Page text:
Nari Ward’s sculptural practice is rooted in a deep engagement with his local community and an interest in public spaces as sites of group solidarity. Collecting and repurposing found objects, often sourced from the artist’s own neighbourhood in New York and other urban areas of note, he grapples with social and political issues surrounding race, poverty and consumer culture via metaphor and juxtaposition. Informed by these materials and the contexts from which he gathers them, Ward’s body of work channels the power of commemorative acts and collective action to consider systematic injustice.
For Sharjah Biennial 15, Ward presents Duty Colossus (2023), a monumental sculpture evoking the makeshift vernacular structures of Jamaican fishing villages. For Ward, who grew up in Jamaica but relocated to the United States as a child, his birthplace is a liminal zone between reality and imagination.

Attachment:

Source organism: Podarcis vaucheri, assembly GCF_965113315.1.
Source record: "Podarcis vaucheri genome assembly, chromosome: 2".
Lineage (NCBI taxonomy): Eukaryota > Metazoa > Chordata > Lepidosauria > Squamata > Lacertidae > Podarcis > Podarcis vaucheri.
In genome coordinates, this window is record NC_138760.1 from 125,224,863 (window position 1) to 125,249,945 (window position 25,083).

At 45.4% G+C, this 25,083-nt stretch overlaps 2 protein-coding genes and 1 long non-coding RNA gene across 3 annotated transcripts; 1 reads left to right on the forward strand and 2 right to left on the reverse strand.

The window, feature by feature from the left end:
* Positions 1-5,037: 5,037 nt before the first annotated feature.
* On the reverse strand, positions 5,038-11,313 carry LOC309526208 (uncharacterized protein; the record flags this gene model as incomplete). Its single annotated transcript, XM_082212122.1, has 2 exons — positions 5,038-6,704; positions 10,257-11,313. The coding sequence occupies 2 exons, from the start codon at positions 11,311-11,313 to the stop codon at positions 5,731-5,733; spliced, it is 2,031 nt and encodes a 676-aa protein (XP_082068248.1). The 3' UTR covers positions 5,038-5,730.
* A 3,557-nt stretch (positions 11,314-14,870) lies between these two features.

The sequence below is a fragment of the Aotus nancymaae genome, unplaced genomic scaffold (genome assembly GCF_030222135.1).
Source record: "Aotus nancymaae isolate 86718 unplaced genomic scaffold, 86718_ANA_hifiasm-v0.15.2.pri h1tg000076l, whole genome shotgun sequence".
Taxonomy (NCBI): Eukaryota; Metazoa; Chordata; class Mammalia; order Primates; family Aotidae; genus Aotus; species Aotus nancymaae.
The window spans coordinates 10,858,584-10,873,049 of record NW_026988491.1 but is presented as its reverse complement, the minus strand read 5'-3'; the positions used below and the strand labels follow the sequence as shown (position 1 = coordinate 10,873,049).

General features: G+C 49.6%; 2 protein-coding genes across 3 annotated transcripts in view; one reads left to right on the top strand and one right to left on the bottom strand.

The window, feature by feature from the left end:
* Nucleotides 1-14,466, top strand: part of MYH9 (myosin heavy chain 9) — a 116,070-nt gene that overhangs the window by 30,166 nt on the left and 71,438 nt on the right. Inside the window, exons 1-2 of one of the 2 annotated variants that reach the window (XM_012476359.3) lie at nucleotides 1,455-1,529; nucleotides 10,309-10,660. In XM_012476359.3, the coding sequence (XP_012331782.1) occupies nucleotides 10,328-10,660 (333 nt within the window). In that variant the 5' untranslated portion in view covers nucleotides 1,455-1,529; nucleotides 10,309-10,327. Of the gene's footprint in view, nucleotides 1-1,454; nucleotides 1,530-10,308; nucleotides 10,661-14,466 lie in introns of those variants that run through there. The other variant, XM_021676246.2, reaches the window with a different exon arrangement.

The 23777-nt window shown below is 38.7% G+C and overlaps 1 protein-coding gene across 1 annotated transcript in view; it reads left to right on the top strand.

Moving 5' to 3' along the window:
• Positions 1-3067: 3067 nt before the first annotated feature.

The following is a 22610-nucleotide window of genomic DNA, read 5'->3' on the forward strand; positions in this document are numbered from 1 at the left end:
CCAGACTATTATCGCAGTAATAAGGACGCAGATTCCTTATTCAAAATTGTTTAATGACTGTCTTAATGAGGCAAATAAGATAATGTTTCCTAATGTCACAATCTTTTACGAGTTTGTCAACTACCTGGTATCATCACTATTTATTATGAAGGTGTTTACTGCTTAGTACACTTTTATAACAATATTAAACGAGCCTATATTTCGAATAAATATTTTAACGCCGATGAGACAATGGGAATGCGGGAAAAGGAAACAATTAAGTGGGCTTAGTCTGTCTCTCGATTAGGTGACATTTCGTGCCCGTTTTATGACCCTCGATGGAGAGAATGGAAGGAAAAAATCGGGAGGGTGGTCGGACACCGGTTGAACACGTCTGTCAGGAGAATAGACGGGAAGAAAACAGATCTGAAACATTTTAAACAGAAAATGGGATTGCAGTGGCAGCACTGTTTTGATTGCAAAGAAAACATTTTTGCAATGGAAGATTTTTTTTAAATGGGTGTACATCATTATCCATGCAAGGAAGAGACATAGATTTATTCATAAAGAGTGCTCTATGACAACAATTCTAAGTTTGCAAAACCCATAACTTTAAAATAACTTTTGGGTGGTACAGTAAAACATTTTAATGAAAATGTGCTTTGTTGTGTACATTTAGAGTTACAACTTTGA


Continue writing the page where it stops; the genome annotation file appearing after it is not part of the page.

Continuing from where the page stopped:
Installed on the site of a former fish-feed factory, the work draws its formal and thematic inspiration from a small, conical, basket-woven fish trap portal which functions through an interplay of seduction and entrapment. As a device that entices fish to enter, the form spatialises the experience of temporality, reflecting the artist’s desire to articulate a viewer’s ephemeral relationship to moments that cannot be relived or reinterpreted in their entirety.
Fragments of weathered and broken furniture suspended inside the cone recall the fish these baskets ensare. The shape itself is not the trap but a gateway or threshold. Alongside, Ward positions the replica of a local dhow [fishing boat], offering a counterbalance to the sculpture’s epic dimensions and adapting it to Sharjah’s context.